All across the globe, the wine industry is ringing in the new year with prognostications. Everyone has a crystal ball trying to nail down what the next big trends will be.
Some of these predictions bear fruit, while others are just throwing spaghetti at the wall. But in an industry where it takes vines at least three years to be productive and another 1 to 3 to get wine to the market, wineries and retailers need to be a step ahead of the trends.
The difference between success and failure in the wine industry is to be more proactive than you are reactive.
That is what makes trends and prediction articles worth reading–even if you have to take them with a grain of salt.
One recent article by Andy Young of The Shout, an online news service covering Australia, caught my eye. While written from an Aussie perspective, these predictions of Cellarmasters’ Joe Armstrong do hold intriguing relevance to the American market.
First up, Armstrong says that “Cava is the new Prosecco”.
“Our palates are getting fatigued with Prosecco’s fruit-forwardness, so Cava’s dry and biscuity characters are welcome flavours,” he said. — Andy Young, The Shout, 1/7/2019
It wasn’t so much the preference for Cava over Prosecco that surprised me. I’ve been bearish myself about the Prosecco market. I expect its bubble to soon burst as over-expansion and poor quality examples flood the market. Yet it’s not overproduction that has Armstrong and Young seeing Spanish Cava poaching Prosecco’s market share in Australia.
It’s a craving for something drier and less fruity.
Young and Armstrong also predict growth in rosé wine–particularly domestic rosé. But it is not wannabe influencers and #YesWayRosés hashtags that’s fueling its growth. Instead, domestic Aussie rosés are moving towards a style that has been a trademark of French rosé long before anyone made their first duckface on Instagram.
“Due to the popularity of French rosé, more Aussie rosés are being made in that typical, French dry and savoury style. The rise of domestic, dry rosé is a win for consumers as they are affordable and of great quality,” Armstrong said. — Andy Young, The Shout, 1/7/2019
Additionally, Armstrong sees Australian consumers gravitating towards wines coming out of Spain, Portugal and Italy–countries that have been popular picks with prognosticators in the US and UK as well. These folks also see in their crystal balls an uptick of interest in wines from European countries as part of what’s being dubbed “The Year Of The Curious Wine Drinker.”
Despite the vast diversity of grape varieties and terroirs, there is a common theme among these European wines.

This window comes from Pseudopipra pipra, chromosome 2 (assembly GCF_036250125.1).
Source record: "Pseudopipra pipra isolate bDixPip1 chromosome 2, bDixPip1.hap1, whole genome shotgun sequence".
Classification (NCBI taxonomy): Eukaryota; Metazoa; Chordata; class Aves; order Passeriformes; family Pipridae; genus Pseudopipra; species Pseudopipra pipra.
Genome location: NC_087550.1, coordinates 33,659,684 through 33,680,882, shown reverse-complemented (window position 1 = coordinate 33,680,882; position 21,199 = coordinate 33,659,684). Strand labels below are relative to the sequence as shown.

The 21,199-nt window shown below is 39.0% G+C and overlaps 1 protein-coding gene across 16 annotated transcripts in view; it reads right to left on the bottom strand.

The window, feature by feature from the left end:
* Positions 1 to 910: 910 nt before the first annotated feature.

They tend to be dry.
They tend to be savory.
Kind of like the food that we’re eating now.
Mama, this ain’t the Coca-Cola generation anymore
In the US, there is an old marketing adage that Americans “talk dry, but drink sweet.”
For many years, there has undoubtedly been truth to that saying. Mega-corps have sold millions of cases sneaking residual sugar into “dry wines.” But it’s not only faux dry wines that have caught Americans’ fancy. This country was also at the forefront of the recent Moscato boom that is just now starting to wane.
And why is it waning?
For the same reason that Pepsi and Coke are seeing declining soda sales.
Part of it is health consciousness–with the upcoming Generation Z being particularly “sugar conscious.”
But it is also driven by a desire for balance. (Sounds familiar?)
Food and wine, wine and food. Tomayto, Tomahto
In New World regions like Australia and the US, the association of wine and food hasn’t been as culturally ingrained as it has been in Europe. But that’s changing.
However, you don’t need to have wine with food to understand that our taste in cuisine goes hand in hand with our tastes in wine. When we craved sweet, boring dishes, we ate TV dinners and jello pops. We drank with them Blue Nun, Riunite and high alcohol reds.
Now that our tastes are going more savory and exotic, what are we eating?
Dry-aged poultry and pork
Among many other things.
Wine doesn’t exist in a vacuum. The beverage that goes into our body has to appeal to the same eyes that see our food, the same noses that perceive aromas and flavors and the same taste buds that respond to umami, sour and sweet flavors.
Wineries that cater to the tastes of the past are going find themselves left in the past. You don’t need a canary to see that American (as well as Australian) tastes are changing.
Likewise, you don’t need a crystal ball to predict what the next big wine trends will be. You just need to follow your stomach.